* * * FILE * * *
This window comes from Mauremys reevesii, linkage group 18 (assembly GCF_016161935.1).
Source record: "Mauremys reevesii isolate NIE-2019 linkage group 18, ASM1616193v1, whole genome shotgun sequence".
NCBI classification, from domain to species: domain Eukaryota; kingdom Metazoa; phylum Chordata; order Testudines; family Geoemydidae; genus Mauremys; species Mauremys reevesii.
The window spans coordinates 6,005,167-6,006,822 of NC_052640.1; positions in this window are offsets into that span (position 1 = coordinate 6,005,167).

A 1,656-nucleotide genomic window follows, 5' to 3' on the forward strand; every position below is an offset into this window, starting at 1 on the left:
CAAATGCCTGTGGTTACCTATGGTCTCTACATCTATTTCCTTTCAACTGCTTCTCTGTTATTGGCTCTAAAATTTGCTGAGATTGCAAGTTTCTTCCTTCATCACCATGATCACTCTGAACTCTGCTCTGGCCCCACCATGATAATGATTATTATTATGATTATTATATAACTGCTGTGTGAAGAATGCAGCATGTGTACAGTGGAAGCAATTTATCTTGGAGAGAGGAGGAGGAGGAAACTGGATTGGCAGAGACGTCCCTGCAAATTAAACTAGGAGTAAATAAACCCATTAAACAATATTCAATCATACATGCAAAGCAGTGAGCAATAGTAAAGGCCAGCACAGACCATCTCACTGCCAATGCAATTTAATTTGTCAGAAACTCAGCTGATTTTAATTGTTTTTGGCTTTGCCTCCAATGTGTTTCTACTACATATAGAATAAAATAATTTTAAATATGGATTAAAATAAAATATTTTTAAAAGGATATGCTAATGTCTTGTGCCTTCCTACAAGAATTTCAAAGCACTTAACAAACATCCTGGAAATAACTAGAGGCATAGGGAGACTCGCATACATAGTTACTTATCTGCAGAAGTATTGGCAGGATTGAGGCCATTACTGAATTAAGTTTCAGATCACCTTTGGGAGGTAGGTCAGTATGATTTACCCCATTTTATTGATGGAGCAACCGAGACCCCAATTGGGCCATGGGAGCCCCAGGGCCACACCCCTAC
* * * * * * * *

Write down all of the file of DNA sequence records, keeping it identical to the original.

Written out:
This window comes from Mauremys reevesii, linkage group 18 (assembly GCF_016161935.1).
Source record: "Mauremys reevesii isolate NIE-2019 linkage group 18, ASM1616193v1, whole genome shotgun sequence".
NCBI classification, from domain to species: domain Eukaryota; kingdom Metazoa; phylum Chordata; order Testudines; family Geoemydidae; genus Mauremys; species Mauremys reevesii.
The window spans coordinates 6,005,167-6,006,822 of NC_052640.1; positions in this window are offsets into that span (position 1 = coordinate 6,005,167).

A 1,656-nucleotide genomic window follows, 5' to 3' on the forward strand; every position below is an offset into this window, starting at 1 on the left:
CAAATGCCTGTGGTTACCTATGGTCTCTACATCTATTTCCTTTCAACTGCTTCTCTGTTATTGGCTCTAAAATTTGCTGAGATTGCAAGTTTCTTCCTTCATCACCATGATCACTCTGAACTCTGCTCTGGCCCCACCATGATAATGATTATTATTATGATTATTATATAACTGCTGTGTGAAGAATGCAGCATGTGTACAGTGGAAGCAATTTATCTTGGAGAGAGGAGGAGGAGGAAACTGGATTGGCAGAGACGTCCCTGCAAATTAAACTAGGAGTAAATAAACCCATTAAACAATATTCAATCATACATGCAAAGCAGTGAGCAATAGTAAAGGCCAGCACAGACCATCTCACTGCCAATGCAATTTAATTTGTCAGAAACTCAGCTGATTTTAATTGTTTTTGGCTTTGCCTCCAATGTGTTTCTACTACATATAGAATAAAATAATTTTAAATATGGATTAAAATAAAATATTTTTAAAAGGATATGCTAATGTCTTGTGCCTTCCTACAAGAATTTCAAAGCACTTAACAAACATCCTGGAAATAACTAGAGGCATAGGGAGACTCGCATACATAGTTACTTATCTGCAGAAGTATTGGCAGGATTGAGGCCATTACTGAATTAAGTTTCAGATCACCTTTGGGAGGTAGGTCAGTATGATTTACCCCATTTTATTGATGGAGCAACCGAGACCCCAATTGGGCCATGGGAGCCCCAGGGCCACACCCCTAC